By David Minsky
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By Laine Doss
Diners often think that restaurant critics have elaborate systems for rating restaurants, and of course we have many complex reasons for admiring or disliking a particular eatery. But when all's said and done -- digested and written -- I like to keep it real with one simple question: Would I return to dine on my own dime?
Usually that one query pulls forth an immediate response from my subconscious, and I consider it the deciding factor in how to phrase a review. But occasionally, as in the case of the River House, the reliable little voice in my head becomes schizophrenic. Given the opportunity, would I revisit the River House? Yes. No. Well, maybe. But I doubt it.
On the positive side, the River House, located on the New River in downtown Fort Lauderdale, is one of the prettiest spots around. Originally two private homes owned by Reed and Tom Bryan, brothers who lived there around 1900, the large eatery encompasses both cottages. Reproductions and antique-looking furniture dot the first floor, along with working fireplaces, majestic staircases, and carpeted treads. There are plenty of options for where to dine. You can sit at a wrought iron table on a brick-paved patio. You can lounge in an interior dining room. Or you can overlook the water from an enclosed second-story porch. For those actively seeking a romantic restaurant, the River House might be the quintessential fit.
301 SW 3rd Ave.
Fort Lauderdale, FL 33312
Region: Fort Lauderdale
What's more, the River House is run by a couple of admirable proprietors, Tim Petrillo and Peter Boulukos, who are veterans of Mark Militello's Mark's Las Olas. The pair owns two nearby eateries, the contemporary Himmarshee Bar & Grille and the happy houroriented fish house called Tarpon Bend. They took over the River House in late 1999 from another well-known area restaurateur, Ron Morrison, who had called the place Reed's River House and had in turn acquired it from the Chart House. The triumphs that Petrillo and Boulukos have had with their other restaurants set a precedent diners would expect this one to follow. Its contemporary American menu is tempting, with dishes such as pan-roasted black mussels in rosemary-tomato broth or smoked pork loin with apple-brandy sauce and apricot compote. Indeed, not trying the place would seem almost foolhardy.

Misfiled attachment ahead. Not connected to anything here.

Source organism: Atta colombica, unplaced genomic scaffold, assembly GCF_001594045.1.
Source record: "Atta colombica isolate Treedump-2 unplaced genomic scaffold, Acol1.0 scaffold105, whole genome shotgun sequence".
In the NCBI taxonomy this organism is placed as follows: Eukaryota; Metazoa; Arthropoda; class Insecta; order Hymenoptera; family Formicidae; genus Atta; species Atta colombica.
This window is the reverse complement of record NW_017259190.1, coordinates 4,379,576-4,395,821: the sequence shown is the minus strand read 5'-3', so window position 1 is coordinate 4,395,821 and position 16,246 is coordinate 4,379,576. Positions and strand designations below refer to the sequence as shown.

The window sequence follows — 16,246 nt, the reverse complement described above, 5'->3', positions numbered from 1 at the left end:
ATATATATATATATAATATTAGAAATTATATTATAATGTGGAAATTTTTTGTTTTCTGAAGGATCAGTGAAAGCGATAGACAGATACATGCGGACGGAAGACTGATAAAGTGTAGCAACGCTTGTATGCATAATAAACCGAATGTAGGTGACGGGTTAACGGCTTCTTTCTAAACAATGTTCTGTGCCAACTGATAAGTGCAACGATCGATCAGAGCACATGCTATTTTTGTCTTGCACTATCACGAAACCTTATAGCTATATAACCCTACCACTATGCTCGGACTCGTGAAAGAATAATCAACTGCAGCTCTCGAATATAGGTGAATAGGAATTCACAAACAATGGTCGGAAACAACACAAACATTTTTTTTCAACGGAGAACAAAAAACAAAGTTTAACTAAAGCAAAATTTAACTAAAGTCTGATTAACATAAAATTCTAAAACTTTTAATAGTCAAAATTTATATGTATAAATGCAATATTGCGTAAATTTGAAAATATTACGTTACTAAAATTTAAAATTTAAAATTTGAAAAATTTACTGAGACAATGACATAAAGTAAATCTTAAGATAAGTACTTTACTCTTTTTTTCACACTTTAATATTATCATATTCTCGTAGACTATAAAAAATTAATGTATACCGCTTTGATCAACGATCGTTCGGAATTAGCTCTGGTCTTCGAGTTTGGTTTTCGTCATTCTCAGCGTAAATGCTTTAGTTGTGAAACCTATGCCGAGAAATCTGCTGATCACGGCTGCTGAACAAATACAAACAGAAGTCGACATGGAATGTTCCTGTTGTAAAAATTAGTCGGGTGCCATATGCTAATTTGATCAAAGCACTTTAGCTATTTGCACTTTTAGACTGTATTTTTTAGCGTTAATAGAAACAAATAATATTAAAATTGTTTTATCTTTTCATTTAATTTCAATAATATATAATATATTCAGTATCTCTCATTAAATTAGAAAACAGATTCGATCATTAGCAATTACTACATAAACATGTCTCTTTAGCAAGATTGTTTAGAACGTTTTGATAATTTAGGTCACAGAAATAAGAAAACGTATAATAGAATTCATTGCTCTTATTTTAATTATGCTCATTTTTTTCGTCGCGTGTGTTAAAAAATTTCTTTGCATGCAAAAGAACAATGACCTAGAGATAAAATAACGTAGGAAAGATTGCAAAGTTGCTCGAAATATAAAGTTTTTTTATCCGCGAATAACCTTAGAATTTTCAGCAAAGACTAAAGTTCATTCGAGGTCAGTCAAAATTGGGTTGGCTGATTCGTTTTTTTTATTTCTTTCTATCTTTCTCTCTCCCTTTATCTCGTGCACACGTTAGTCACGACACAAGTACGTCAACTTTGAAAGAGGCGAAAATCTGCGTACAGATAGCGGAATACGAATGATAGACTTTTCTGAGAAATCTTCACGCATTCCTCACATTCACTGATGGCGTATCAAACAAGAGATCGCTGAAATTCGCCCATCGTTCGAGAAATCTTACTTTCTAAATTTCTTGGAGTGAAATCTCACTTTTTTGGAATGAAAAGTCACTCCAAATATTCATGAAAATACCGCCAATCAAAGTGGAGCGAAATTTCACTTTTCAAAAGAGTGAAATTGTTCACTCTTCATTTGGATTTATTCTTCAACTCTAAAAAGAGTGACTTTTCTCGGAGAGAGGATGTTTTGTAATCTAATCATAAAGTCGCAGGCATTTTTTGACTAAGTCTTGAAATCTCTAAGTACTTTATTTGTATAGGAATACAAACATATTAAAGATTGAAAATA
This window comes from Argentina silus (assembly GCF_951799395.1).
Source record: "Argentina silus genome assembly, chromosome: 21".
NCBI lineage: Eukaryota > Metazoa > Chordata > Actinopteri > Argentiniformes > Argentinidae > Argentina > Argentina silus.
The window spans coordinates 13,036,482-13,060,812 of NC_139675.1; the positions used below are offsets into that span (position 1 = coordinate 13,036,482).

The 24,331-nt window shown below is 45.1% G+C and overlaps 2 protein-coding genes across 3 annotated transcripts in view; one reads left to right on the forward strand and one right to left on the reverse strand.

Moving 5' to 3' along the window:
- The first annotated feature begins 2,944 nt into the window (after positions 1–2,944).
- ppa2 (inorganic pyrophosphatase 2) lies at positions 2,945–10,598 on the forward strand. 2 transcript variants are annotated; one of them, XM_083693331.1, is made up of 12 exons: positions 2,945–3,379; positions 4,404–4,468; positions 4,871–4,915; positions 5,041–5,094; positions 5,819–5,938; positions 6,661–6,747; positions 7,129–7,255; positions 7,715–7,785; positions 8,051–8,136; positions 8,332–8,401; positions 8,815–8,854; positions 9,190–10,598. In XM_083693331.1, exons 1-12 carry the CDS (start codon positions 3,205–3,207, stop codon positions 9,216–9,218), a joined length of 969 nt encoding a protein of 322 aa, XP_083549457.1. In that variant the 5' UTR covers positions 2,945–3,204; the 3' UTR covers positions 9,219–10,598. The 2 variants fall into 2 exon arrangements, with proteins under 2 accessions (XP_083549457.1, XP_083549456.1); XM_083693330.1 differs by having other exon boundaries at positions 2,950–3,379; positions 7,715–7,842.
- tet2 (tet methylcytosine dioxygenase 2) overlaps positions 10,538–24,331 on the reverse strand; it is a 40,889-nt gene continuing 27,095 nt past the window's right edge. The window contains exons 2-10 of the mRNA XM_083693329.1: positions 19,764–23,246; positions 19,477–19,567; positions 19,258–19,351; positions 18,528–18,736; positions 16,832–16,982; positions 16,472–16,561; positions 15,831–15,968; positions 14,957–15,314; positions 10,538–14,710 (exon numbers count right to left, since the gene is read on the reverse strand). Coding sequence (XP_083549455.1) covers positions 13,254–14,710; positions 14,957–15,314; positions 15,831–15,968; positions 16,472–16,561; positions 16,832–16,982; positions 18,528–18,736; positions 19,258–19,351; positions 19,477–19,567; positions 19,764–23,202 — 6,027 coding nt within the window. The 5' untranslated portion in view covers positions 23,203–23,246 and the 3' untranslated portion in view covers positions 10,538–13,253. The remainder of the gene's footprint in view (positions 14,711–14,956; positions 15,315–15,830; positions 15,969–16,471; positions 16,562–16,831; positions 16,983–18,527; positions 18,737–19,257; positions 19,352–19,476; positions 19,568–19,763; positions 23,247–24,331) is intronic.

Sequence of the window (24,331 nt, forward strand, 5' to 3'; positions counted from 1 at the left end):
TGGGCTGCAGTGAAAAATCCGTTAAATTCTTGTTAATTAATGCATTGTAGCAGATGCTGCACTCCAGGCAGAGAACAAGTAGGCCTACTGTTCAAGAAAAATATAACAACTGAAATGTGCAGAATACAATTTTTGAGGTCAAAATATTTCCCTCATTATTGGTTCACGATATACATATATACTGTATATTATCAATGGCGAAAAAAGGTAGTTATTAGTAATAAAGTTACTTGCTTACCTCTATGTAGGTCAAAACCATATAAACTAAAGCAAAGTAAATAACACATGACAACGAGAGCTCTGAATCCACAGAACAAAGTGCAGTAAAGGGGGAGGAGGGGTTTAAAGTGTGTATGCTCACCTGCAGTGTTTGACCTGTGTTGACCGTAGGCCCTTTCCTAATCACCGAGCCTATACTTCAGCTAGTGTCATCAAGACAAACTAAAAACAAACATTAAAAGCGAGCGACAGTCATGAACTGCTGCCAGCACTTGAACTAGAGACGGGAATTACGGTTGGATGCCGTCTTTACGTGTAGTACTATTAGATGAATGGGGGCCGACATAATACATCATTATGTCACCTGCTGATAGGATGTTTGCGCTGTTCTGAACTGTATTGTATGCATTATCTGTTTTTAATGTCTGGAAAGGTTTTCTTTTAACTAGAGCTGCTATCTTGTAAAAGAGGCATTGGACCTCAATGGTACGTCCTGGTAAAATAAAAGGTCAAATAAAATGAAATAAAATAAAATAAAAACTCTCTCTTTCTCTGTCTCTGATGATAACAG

But we've seen it time and again: Looks and pedigree don't necessarily combine to make a thoroughbred. Consider some members of the Kennedy clan, for instance. And during a recent visit, despite some moderate successes, the River House pulled up lame.
The first stumble occurred right out of the starting gate, when we never received bread. (When one espies bread plates, one assumes there will be some sort of starch offered.) Could we get some? It was a question we heard other diners asking, too, but one we wished we hadn't voiced as the rolls we were finally served hardened throughout the evening like quick-set cement.
Rounding the second leg of the track came stagger number two. Though our server was sweet and cheerful, she was also inept, which she immediately proved by dropping a dirty fork on my mother's dry-cleanonly skirt. Accidents can happen, sure, but this one was the result of improper training. No one had taught her how to place utensils on a plate before she cleared the table.
A poor training program doesn't come close to excusing the final slip-and-fall, however. The grouper française main course, two hefty fillets encrusted in a golden batter, were spoiled. In fact, the ammonia taste of rotting fish was so evident you could have used them to mop the floor. I am still shocked that these were released from the kitchen when they should have been consigned to the garbage heap. But I'm even more appalled by the lack of communication that seems to indicate the kitchen was never informed why the fish was sent back. The server did the right thing, taking the meal off the table without complaint, removing it from the check, and replacing it with the fish of the day, a blackened snapper that was indeed fresh and delicious. But when the manager herself delivered it, she said, "I'm so sorry you didn't like the grouper." Clearly she hadn't been told that the fish was hardly day-boat quality, which meant the server hadn't really listened to our reasons for returning the meal. I cringe to think how many other diners were served the grouper that evening after we left.
An overwhelming faux pas like this tends to overshadow chef Arthur Jones' culinary accomplishments. These included a main course of stuffed chicken -- a nice juicy breast larded under the skin with wild mushrooms. A dark, red wineinfused sauce and roasted-garlic mashed potatoes made good foils for the poultry, which was flavorful enough to stand up to them. Still, a smattering of unsnapped French beans was more annoying than artful, suggesting the kitchen just didn't have time to remove the thready ends that some diners like me consider unappetizing.
Much of the food also suffered from sitting too long in the kitchen, as evidenced by the dishes that arrived lukewarm or even downright cold, like the oak-grilled sirloin steak. Paired with a wild mushroom ragout and given pungency by Maytag blue cheese "butter," the musky steak could have been wonderful had it been served with any hint of heat. A starter of cornmeal-crusted oysters suffered from the same flaw. Though attractively presented on crisp tortilla chips with a smidgen of lemony tartar sauce on each, the oysters, which surrounded a pleasantly spicy coleslaw, were barely warm. An appetizer of escargots held its residual heat a bit better, because it was presented with a puff-pastry topping that trapped the steam, but an overwhelming flavor of anise ruined the small, dark snails.